First things first, are we actually going to go into a recession? As we’ve said, the Fed is accepting a recession as collateral damage in the fight against inflation. Some analysts are putting the probability of a global recession as high as 98%.

There are multiple factors pushing us towards a recession in addition to the Fed’s interest rate policy.

Strong US Dollar

A strong dollar is nice for Americans who are heading overseas for a vacation, but it’s not good news for the stock market or the broader economy. The dollar is increasing in large part due to the Fed increasing interest rates. Higher rates means higher bond yields and higher interest on cash accounts.

This attracts more investment in dollars and pushes the price up. The problem is that for many companies in the S&P 500, it means their overseas profits fall in dollar terms.

For example, if Apple generates €20 million at a time when $1 = €1 then that means $20 million going into Apple’s bank account in California.

If the USD strengthens to $1 = €1.20 then that €20 million only translates to $16.67 million going into the bank account in California.

So the more the dollar rises, the lower the overseas revenue. Morgan Stanley has estimated that for every 1% increase in the dollar index there is a -0.5% hit on S&P 500 earnings. For context, the dollar index is up over 18% so far this year.

Companies are cutting back

We’ve already started to see some major layoffs, particularly in tech. Major companies like Groupon, Peloton, Netflix, BlockFi, Snap, Shopify, Coinbase and Robinhood have all made significant layoffs in 2022.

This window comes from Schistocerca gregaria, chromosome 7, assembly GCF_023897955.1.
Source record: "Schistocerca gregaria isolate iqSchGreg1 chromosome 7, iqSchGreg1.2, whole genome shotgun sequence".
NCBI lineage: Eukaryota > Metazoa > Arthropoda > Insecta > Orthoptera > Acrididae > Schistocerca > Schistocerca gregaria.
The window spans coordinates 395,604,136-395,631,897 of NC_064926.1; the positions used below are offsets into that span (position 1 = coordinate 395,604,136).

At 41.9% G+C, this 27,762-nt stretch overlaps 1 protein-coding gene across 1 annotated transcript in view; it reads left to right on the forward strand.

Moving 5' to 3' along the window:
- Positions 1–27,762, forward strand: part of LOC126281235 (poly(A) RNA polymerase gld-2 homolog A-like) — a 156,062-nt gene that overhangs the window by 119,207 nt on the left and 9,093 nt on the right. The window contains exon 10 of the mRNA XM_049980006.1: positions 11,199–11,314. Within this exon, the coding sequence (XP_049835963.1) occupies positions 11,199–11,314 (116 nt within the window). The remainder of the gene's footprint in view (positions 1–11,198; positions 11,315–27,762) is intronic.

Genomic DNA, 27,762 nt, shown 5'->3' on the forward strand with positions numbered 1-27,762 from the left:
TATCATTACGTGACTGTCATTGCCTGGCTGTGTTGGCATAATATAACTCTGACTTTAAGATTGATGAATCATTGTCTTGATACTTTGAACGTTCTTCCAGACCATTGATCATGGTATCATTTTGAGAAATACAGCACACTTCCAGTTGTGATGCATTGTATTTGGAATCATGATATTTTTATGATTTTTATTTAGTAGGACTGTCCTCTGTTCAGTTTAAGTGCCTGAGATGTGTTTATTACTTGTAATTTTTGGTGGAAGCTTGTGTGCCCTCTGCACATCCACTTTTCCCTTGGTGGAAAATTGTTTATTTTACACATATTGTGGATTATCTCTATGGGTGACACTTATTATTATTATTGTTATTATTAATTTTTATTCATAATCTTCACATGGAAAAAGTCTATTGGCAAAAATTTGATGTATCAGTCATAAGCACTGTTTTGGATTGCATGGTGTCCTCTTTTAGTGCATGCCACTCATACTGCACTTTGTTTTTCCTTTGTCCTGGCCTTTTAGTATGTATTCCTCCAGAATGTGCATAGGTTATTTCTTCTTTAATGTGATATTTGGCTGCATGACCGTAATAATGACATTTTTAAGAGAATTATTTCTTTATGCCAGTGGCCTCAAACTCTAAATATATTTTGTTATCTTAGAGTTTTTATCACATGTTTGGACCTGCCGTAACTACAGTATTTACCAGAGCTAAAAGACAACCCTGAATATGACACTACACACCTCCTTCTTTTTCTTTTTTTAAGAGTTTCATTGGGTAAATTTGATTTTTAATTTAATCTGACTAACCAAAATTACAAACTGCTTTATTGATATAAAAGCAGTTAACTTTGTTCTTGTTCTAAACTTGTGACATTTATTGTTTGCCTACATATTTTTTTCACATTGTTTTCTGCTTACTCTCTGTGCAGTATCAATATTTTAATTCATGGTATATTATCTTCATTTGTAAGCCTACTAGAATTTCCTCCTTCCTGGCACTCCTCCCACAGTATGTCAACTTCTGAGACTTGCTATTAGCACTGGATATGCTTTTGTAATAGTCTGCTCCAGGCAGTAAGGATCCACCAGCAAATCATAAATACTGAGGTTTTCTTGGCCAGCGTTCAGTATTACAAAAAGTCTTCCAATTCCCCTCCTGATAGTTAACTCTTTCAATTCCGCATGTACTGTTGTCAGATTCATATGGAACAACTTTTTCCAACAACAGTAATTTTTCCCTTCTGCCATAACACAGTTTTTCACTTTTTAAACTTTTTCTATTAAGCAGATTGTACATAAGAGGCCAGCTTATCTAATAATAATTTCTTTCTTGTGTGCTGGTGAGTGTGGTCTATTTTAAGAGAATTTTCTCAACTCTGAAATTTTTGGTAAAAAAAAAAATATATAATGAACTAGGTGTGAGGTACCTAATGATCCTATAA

Even the biggest companies in the room are freezing new hires. A recent report has suggested that Meta CEO Mark Zuckerberg plans to reduce headcount by up to 15%, a figure that represents 12,000 employees.

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This comes a number of weeks after he announced that significant measures will be taken to reduce costs across the company.

What usually happens to housing prices during a recession?

So if we accept that a recession is looking pretty likely, what does that mean for the housing market?

The old joke goes that if you get five economists in a room you’ll get seven different opinions. That’s because making projections on the economy is incredibly difficult. There are so many moving parts and unknown variables, that getting it right every time is practically impossible.

Still, there are some individuals who have a better track record than others. Paul Krugman won the Nobel Prize for economics, so that’s a pretty good start. He penned a recent column in the New York Times suggesting that the Fed may be acting too strongly on rates and that we’re likely to see a correction in the housing market.

He explains that higher interest rates means less demand for new homes, which means that construction slows down which then has a flow on impact to reduced consumer spending which then further slows the economy.

It’s a cycle that has played out many times before and it is exceedingly difficult for the Fed to get it precisely right.

So in the short term, we may see a slowdown in the housing market and a reduction in prices.